This project was designed in direct response to an identified need from key experts from the Department of Children, Young People, Education and Skills (CYPES) for there to be a more equal provision of cultural and creative activities for children across the primary sector.
Research conducted in 2018 showed an alarming disparity in the lives and opportunities for children directly in line with socio-economic profiles. On the one hand, some students in Jersey live in large comfortable homes, are well-travelled and enjoy five or six extra-curricular activities each week. In particular, it is noted that their academic performance and general well-being are bolstered through:
1. Access to experiential learning through the arts and music.
2. Opportunities to embrace their own creativity that heightened connectivity to themselves, others and the environment.
3. Developing in an environment that celebrates learning and positively encourages the participation of parents, the wider school, the local community and CYPES.
On the other hand, many children are growing up in a small bedsit where English is not spoken in the home. CYPES was particularly struck that a surprising number of these students have reached seven or eight years old and had never once visited a beach nor enjoyed simple pleasures like a picnic. This is a small insight into the unbalanced level of provision for children growing up in the Island. Results of research conducted by the department showed that there are a number of children whose lives outside of school is largely spent looking at a screen. It also became clear that the vast majority of these less-advantaged students attend public schools in the St. Helier area. In partnership the Senior Policy Advisor at CYPES, ArtHouse Jersey has formulated this Children’s Creative retreat project in response to such disparity.
We wanted to offer children an opportunity to discover their own creative skills whilst celebrating those of their peers in a dynamic and stimulating environment. Children’s Creative retreat provides a unique experience for a class of up to 25 students, with priority given to those whose access to culture and extra-curricular activities may be limited. The project has been devised in conjunction with the Education Department, and is informed by research in Island schools looking at children’s social and creative development.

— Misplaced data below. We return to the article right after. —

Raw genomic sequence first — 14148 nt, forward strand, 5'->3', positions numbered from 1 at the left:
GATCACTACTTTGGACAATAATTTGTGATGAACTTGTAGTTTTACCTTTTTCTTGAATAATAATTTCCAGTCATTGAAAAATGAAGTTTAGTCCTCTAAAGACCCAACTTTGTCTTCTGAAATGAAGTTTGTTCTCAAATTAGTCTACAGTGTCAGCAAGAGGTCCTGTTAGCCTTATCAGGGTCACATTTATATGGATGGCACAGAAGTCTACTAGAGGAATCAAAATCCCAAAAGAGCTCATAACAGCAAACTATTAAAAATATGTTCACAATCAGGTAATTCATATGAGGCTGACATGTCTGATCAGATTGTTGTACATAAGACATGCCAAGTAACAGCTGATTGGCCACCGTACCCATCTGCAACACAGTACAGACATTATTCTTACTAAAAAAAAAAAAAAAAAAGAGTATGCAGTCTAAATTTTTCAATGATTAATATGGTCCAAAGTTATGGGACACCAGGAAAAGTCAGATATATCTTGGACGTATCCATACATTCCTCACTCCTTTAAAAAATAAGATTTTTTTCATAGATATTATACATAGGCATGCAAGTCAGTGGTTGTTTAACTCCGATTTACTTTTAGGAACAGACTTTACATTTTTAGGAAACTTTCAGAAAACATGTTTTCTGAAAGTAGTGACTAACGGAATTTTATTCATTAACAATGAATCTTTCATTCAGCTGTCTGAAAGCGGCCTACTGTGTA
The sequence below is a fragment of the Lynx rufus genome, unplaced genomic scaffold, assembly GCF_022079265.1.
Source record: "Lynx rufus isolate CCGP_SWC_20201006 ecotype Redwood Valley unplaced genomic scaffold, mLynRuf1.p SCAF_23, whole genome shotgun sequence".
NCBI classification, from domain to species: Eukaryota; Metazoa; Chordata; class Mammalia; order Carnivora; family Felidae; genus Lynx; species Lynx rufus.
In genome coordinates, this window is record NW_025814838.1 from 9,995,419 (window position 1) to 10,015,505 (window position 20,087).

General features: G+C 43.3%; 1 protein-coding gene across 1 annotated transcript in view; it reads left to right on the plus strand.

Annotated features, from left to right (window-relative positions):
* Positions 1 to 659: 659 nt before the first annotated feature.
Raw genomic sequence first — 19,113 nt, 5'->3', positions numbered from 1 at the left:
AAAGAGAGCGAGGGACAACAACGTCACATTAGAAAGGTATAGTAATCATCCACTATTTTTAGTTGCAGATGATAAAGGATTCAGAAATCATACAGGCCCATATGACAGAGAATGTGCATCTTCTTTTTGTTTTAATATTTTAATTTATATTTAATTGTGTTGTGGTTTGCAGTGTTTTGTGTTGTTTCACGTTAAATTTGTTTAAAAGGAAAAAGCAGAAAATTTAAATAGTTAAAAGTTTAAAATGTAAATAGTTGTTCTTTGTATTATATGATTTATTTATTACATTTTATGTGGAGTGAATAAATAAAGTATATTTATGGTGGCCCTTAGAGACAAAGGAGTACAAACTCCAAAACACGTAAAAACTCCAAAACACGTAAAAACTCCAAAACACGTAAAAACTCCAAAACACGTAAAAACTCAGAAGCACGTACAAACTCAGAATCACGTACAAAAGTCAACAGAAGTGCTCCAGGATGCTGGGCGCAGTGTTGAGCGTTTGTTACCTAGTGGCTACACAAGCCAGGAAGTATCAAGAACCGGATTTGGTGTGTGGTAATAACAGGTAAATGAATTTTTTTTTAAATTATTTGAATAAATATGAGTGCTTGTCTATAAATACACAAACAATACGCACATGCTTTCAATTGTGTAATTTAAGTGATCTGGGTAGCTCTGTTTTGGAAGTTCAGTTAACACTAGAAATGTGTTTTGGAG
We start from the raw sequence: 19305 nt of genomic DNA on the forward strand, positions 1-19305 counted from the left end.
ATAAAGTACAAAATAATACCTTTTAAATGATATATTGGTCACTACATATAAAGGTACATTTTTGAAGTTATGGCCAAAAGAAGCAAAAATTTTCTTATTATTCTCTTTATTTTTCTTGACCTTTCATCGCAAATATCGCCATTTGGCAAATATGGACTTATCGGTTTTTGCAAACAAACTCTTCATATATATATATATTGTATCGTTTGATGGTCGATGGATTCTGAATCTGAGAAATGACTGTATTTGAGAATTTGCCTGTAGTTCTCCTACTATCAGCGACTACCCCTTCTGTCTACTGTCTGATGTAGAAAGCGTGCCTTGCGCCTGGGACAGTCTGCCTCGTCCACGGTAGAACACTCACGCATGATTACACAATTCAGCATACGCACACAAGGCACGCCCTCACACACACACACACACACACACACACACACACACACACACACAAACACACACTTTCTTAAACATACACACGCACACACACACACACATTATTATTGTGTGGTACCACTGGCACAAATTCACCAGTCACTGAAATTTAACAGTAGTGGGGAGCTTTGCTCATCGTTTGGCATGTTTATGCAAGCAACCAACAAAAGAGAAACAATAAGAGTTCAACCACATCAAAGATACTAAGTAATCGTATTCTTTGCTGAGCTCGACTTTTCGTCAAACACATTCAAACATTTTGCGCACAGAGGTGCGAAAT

We hosted a pilot project with St. John’s Primary School in October 2019 to test the model. Twenty-four Year 6 children enjoyed exercises and games to help them develop confidence in their abilities and encourage collaboration, decision making, perseverance, and focus. The children took part in a programme of creative activities that introduced them to new and playful ways of exploring their own creative potential, regardless of previous experience.
The workshop facilitators worked closely with the Senior Advisor at CYPES and the Headteacher of St. John’s School on all aspects of the pilot, from planning to delivery and evaluation. The Headteacher observed the whole process and recorded on-hand testimony from the staff and students which highlighted the positive effects of the initiative.
“It was a wonderful experience to go outside into our playground to look at things from a different perspective. Seeing beauty in small things was very powerful. I was so proud of the pallet I made of tiny things.” -St. John’s pupil
“I liked everything we did, but my favourite activity was building the dens, because it was great to share ideas, listen to each other and collaborate well. We had so much fun. I would not have known that I could work so well with the people I teamed up with” -St. John’s pupil.
Each retreat will take the form of a one-day workshop for 25 children chosen by the headteacher. It is likely that a proportion will be pupil premium students, especially those who are thought to have limited access to the arts and are less likely to engage in cultural experiences.
This project was needed in 2019, but will be even more important in 2020 in light of the pandemic. Young people’s worlds have been turned upside down which for many will have a negative impact on their mental health and sense of well-being. Although we are ‘all in this together’, a child spending lockdown in a bedsit will have lived through a very different experience than others from more advantaged backgrounds.
This project is designed to be transformational: it will help disadvantaged children value themselves and their own creativity, resulting in them seeing themselves in a new light. The Retreat will enable them to perceive their surroundings differently and to notice the potential of their peers. It will give the children a new perspective on their learning in the classroom and their relationships with friends and family. Participants will develop their communication skills and be better able to express their feelings about the new environment COVID-19 has created. Engaging in creative practices as part of a team will ignite their imagination and reestablish their self-worth by seeing first-hand the value of their input to a group project. The Retreat will equip them with the understanding that they are capable of self-generating ideas and can have control over other aspects of their lives.